Note: In the course of reporting this story, Brian Lee texted me this telling quote:
“The music business is a cruel and shallow money trench, a long plastic hallway where thieves and pimps run free, and good men die like dogs. There’s also a negative side.” -Hunter S. Thompson
Be Here Now was absolutely NOTHING like the Altamont Theater. 2 great venues, but they are/were completely different in every way. BHN’s capacity was around 500ish (maybe not “official” capacity but that’s how many people where there for early shows by bands like Gov’t Mule, Victor Wooten, Ween, Gran Torino, etc…)… Altamont is 100 person capacity. Also, BHN did not close 20 years ago…it closed around 1998-99. By my count that’s closer to 15 years.
Asheville Music Professionals seeking a living wage for musicians is a call to action that has not been fully initgrated into our community as of yet, so that has nothing to do with the venue struggles, as your article suggests. AMP is also working with the venue owners so they can collaborate and discuss how to help their businesses grow. We have had one very positive meeting with over a dozen venue owners to address their concerns, so they could work together to not just survive but thrive. We are having the second AMP hosted venue meeting this Thursday.
Tough news to hear, but I’d like to applaud Ashvegas for a great article. Multiple sources, facts about the past, and quotes about future plans. Not too short or too long.
Most importantly, no gossip! I love that the author conducted interviews with multiple people who know the industry.
Love the Altamont, but it is NOTHING like Be Here Now used to be. Not even close.
Altamont is a lovely place, versatile and beautifully renovated. Kudos to Brian, Tiffany and all who worked there! Hope someone keeps the legacy of Asheville Music Hall/Stella Blue/31 Patton going…many great shows have happened there over the years. Isis continues to impress with great sound and creative concepts. Everyone needs to go for dinner & a show at this Asheville jewel of a joint. Long live live music!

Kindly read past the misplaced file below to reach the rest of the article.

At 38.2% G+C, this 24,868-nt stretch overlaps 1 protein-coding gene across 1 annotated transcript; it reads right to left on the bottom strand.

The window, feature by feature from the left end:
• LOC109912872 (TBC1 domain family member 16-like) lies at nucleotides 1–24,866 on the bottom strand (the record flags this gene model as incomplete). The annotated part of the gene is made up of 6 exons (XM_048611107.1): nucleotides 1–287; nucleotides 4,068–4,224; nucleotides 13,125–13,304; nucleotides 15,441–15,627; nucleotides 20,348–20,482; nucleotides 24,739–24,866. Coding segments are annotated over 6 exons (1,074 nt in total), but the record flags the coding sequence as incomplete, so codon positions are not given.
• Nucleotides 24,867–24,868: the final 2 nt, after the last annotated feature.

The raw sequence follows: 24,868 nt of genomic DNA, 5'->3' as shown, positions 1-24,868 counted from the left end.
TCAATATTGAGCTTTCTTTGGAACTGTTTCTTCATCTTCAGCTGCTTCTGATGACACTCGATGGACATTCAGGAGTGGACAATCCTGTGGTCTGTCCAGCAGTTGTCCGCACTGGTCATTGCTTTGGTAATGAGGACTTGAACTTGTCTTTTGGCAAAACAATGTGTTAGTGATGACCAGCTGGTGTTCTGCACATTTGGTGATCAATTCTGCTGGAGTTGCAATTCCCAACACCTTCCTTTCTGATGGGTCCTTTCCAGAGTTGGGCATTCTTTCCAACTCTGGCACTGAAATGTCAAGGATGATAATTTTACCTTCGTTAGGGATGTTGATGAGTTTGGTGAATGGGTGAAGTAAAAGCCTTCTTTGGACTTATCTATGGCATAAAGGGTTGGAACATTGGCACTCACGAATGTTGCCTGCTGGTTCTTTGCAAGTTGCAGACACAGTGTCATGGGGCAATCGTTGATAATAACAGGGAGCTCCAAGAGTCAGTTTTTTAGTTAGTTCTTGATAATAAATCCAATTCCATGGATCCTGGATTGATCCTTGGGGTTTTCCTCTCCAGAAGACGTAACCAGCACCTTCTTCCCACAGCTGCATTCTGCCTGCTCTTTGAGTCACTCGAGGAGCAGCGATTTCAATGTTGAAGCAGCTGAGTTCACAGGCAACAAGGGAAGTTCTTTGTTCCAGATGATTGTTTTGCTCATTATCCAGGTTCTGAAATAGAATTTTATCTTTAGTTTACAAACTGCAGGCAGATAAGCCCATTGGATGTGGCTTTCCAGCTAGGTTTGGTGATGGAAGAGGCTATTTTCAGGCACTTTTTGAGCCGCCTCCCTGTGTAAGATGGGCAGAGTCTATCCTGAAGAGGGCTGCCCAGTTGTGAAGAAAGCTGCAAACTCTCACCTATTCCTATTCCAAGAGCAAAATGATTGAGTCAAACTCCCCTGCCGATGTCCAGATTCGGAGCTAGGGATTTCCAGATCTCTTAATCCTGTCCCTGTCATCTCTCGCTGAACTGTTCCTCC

The Altamont is a wonderful space for small shows, great sound, good seating arrangements, overall beautiful space. Sad to see it go away.
Sad… I played several concerts and events and the Altamont Theatre was always a beautiful space and great sounding room. Unfortunately, I think the location hurt the venue’s chances for large scale success for the most part. Like the Green Room Bistro that was located next door (now Foggy Mountain Brewpub), both spaces struggled to get much of a ‘walk by’ attraction – but both spaces were very cool for those who happened to find them. Hopefully the space remains a music venue of some sort and can find a new niche.
The Asheville Music Hall business is up for sale. The Atlamont Theatre is set to close in mid-December.
Thank the Gods. Now we can turn them into boutique hotels.
See ya later altamont! These guys entered the asheville scene with the arrogant attitude that NY actors could really bring something to our town. They alienated the local theatre community and in the process lept into the scene on the wrong foot.
Altamont Theater is a music venue, not a theater venue.
Read the article. “Their plan at the start was to build a black box theatre on the ground floor and bring in top-notch New York acting talent for shows… Over time, the black box theater morphed into a listening room…” They had 1 or 2 theatre productions and that was about it.